What you need to know about safe urban biking — and general effective bike use

Guest post by Libsta

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I am a city girl and have learned to navigate two different cities by bike over the past six years. Many people (including me) are initially intimidated by biking through city traffic. Urban biking can be safe when done right. Cities are cultural and historical centers. From the seat of a bike you can pedal by or visit more landmarks and cover more ground. You see the sites better than you could from inside a car, bus, or subway. There is no better way to learn the neighborhoods of your city than from the seat of a bike.

Before I go any further, I must point out that bike traffic laws vary by state or province. These tips are intended to be general and not to supercede your area’s traffic laws.

Learn your city’s bike laws

These are probably available on your city’s municipal web page. Many places also have non-profit organizations devoted to managing bike safety in your city.

Bike safety — Don’t be an idiot

As a biker, you are considered a moving vehicle and are subject to all traffic signals and laws. You must also generally yield to pedestrians. A person on a bike, however, is not the same as a person in a car because if you get T-Boned, rather than ending up with a dented vehicle, you may end with a dented rib cage (or far, far worse).

  • Wear a helmet. They don’t look cool, but neither does a cracked skull. Get over your fear of helmet hair and wear a freaking lid. If you take nothing else away from this post, learn this.
  • Travel on the right or outside of traffic. It is tempting, but avoid the inclination to weave between cars because they may not see you.
  • Signal when you are turning. Consult your city’s laws for hand signals, but in general pointing the way you are going gets your point across. If traffic is heavy and moving fast, act like a pedestrian and cross at the cross walks instead.
  • Make sure drivers have seen you. Before you pass a parked car, ride through an intersection, or switch lanes to make a left turn, visually confirm that the driver sees you. Make eye contact with them if you can. You should not assume a driver has seen you just because you are following the laws.
  • Watch for car doors. The most frequent way bikers get injured in the city is by getting “doored” — hit with the door of a parked or idling car/taxi. A new biker’s inclination is to stay as close to parked cars as possible to stay out of the travel lane. Try to stay at least two feet away from parked cars. If there is a person sitting in a car at the curb, make eye contact with them in their rear view mirror before you ride around them to make sure they are not going to pull out into you.
  • Be prepared. Either bring supplies to repair minor damage, like a popped inner tube, or know the locations and store hours of local bike shops. Another advantage to biking in the city is that there are bike shops around if you need a small repair. Also bring a bus pass just in case.
  • Use lights. These are available at any bike shop. In some places it is actually a law that you use lights after dusk. Keep them with you any time you bike in case you stay out later than planned.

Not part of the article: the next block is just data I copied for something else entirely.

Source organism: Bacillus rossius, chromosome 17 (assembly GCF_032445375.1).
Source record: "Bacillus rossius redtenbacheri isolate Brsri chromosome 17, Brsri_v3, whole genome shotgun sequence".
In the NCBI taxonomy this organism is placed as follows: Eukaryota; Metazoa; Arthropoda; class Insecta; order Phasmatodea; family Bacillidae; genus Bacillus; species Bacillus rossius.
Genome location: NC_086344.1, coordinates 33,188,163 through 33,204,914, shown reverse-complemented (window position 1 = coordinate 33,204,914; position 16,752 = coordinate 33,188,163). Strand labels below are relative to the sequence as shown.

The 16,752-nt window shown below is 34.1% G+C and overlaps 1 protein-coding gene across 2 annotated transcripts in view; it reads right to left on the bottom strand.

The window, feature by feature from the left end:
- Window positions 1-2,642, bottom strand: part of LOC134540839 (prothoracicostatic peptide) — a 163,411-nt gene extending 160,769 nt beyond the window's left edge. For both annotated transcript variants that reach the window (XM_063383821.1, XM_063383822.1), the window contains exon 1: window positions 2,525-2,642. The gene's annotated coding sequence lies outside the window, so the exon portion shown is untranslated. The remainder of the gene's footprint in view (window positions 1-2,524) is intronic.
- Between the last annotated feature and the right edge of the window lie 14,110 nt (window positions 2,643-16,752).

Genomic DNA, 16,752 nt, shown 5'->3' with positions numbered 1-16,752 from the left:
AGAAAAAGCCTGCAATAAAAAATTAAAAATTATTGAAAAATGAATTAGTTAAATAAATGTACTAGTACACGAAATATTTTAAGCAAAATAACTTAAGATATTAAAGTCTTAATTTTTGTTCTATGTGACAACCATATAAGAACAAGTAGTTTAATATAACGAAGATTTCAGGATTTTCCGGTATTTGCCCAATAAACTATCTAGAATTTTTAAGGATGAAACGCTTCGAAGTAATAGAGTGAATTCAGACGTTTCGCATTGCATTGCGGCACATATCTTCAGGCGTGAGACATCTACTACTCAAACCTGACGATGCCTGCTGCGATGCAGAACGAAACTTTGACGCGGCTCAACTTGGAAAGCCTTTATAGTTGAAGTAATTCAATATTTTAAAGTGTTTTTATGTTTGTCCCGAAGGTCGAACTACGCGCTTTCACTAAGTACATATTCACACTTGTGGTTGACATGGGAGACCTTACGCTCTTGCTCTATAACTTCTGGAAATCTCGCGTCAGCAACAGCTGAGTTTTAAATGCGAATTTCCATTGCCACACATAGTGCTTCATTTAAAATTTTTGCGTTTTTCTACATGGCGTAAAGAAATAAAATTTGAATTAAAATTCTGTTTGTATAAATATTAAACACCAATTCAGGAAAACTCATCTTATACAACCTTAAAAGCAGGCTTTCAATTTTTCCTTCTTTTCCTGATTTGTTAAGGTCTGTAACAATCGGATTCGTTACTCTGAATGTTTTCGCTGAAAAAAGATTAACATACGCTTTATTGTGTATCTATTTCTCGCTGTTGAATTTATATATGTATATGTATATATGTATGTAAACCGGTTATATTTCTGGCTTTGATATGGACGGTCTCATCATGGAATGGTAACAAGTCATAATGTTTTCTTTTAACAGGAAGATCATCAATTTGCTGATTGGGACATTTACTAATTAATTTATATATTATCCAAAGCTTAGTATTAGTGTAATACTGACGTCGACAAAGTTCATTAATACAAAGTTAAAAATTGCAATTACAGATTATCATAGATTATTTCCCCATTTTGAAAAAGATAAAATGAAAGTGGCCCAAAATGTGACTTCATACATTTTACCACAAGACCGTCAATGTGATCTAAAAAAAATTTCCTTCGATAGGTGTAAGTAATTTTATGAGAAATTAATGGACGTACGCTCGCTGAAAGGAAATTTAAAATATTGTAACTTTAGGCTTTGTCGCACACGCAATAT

Travel the smart way

Due to car congestion, biking is sometimes actually a faster way to get around the city than driving. In a car or bus I get stuck in a line of traffic. On a bike I can ride continuously by the cars (on the outside of traffic, not between cars, of course) and get to work 20 minutes faster. Here’s how:

  • Power Stance: It takes a lot more energy to start a bike moving than to keep it moving. Your goal is to get started as fast as possible after a red light. Enter the “Power Stance.” Rotate your pedals so that one is at the top. That is the foot you will be leading off with when the light turns green, so keep the foot on the pedal. The other foot can be your stabilizing foot on the ground. As soon as the light turns green pedal your hardest to get going again. This also prevents you from slowing down traffic.
  • Cruise: Another tip is to slow pedaling, or “cruise,” when you see a red light up ahead with the hope that it will turn green by the time you get to it. (Stop if it doesn’t!) The fastest and most enjoyable trip is the one with the fewest stops.
  • Be Assertive: Once you have followed all of your area’s bike laws and the safety tips above, you need to be assertive. You have as much right to be on the road as any other vehicle. Always make sure the driver sees you and is slowing down. After that, travel in your intended direction and do not let drivers intimidate you into retreating to the sidewalk or giving up your right of way at an intersection. Even a new biker can travel close to 15 mph, which is not that much slower than cars in city traffic.

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Armed with these tips, get on your bike and ride it!

Comments on What you need to know about safe urban biking — and general effective bike use

  1. Don’t forget that bicyclists look absolutely *gorgeous* in high visibility colors.

    And if there is ANY chance of being caught out at dawn/dusk/night, make sure your bike has working lights, huh? Reflectors are nice, but they just ain’t enough.

    As a motorist AND a bicycle commuter — I’m begging you — burn my retinas with your lights and hi-vis clothing.

    Be safe. Be seen!

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